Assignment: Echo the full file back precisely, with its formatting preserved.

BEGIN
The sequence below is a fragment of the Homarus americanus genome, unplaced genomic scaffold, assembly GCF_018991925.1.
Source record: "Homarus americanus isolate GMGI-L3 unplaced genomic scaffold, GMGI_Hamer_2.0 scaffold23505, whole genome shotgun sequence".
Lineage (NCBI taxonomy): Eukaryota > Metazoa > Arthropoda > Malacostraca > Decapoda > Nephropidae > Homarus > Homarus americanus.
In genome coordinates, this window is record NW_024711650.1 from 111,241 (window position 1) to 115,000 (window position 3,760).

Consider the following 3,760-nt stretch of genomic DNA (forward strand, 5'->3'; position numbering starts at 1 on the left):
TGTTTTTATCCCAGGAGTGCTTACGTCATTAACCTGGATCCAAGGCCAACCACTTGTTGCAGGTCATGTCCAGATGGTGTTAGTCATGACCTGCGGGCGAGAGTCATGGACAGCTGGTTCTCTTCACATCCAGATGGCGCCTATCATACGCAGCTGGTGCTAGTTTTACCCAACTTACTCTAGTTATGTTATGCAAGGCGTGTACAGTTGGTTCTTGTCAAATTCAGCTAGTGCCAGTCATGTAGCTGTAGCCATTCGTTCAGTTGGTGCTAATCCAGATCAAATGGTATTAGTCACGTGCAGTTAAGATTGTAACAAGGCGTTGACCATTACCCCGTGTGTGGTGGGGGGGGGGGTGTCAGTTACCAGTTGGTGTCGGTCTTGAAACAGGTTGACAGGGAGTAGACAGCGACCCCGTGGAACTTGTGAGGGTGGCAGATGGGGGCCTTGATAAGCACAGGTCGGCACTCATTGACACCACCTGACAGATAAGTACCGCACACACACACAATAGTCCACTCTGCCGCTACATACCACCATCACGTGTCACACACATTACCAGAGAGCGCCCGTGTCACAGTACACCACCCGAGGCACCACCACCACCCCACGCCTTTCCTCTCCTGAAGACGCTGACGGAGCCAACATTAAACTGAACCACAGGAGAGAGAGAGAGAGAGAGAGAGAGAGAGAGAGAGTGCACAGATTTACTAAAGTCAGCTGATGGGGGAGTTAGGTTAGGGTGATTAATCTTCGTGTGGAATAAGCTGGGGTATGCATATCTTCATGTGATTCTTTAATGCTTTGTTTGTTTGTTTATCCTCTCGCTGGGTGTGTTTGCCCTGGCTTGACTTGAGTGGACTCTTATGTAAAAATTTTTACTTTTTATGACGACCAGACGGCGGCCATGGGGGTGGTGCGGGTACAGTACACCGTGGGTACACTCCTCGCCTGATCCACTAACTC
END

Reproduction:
The sequence below is a fragment of the Homarus americanus genome, unplaced genomic scaffold, assembly GCF_018991925.1.
Source record: "Homarus americanus isolate GMGI-L3 unplaced genomic scaffold, GMGI_Hamer_2.0 scaffold23505, whole genome shotgun sequence".
Lineage (NCBI taxonomy): Eukaryota > Metazoa > Arthropoda > Malacostraca > Decapoda > Nephropidae > Homarus > Homarus americanus.
In genome coordinates, this window is record NW_024711650.1 from 111,241 (window position 1) to 115,000 (window position 3,760).

Consider the following 3,760-nt stretch of genomic DNA (forward strand, 5'->3'; position numbering starts at 1 on the left):
TGTTTTTATCCCAGGAGTGCTTACGTCATTAACCTGGATCCAAGGCCAACCACTTGTTGCAGGTCATGTCCAGATGGTGTTAGTCATGACCTGCGGGCGAGAGTCATGGACAGCTGGTTCTCTTCACATCCAGATGGCGCCTATCATACGCAGCTGGTGCTAGTTTTACCCAACTTACTCTAGTTATGTTATGCAAGGCGTGTACAGTTGGTTCTTGTCAAATTCAGCTAGTGCCAGTCATGTAGCTGTAGCCATTCGTTCAGTTGGTGCTAATCCAGATCAAATGGTATTAGTCACGTGCAGTTAAGATTGTAACAAGGCGTTGACCATTACCCCGTGTGTGGTGGGGGGGGGGGTGTCAGTTACCAGTTGGTGTCGGTCTTGAAACAGGTTGACAGGGAGTAGACAGCGACCCCGTGGAACTTGTGAGGGTGGCAGATGGGGGCCTTGATAAGCACAGGTCGGCACTCATTGACACCACCTGACAGATAAGTACCGCACACACACACAATAGTCCACTCTGCCGCTACATACCACCATCACGTGTCACACACATTACCAGAGAGCGCCCGTGTCACAGTACACCACCCGAGGCACCACCACCACCCCACGCCTTTCCTCTCCTGAAGACGCTGACGGAGCCAACATTAAACTGAACCACAGGAGAGAGAGAGAGAGAGAGAGAGAGAGAGAGAGAGTGCACAGATTTACTAAAGTCAGCTGATGGGGGAGTTAGGTTAGGGTGATTAATCTTCGTGTGGAATAAGCTGGGGTATGCATATCTTCATGTGATTCTTTAATGCTTTGTTTGTTTGTTTATCCTCTCGCTGGGTGTGTTTGCCCTGGCTTGACTTGAGTGGACTCTTATGTAAAAATTTTTACTTTTTATGACGACCAGACGGCGGCCATGGGGGTGGTGCGGGTACAGTACACCGTGGGTACACTCCTCGCCTGATCCACTAACTC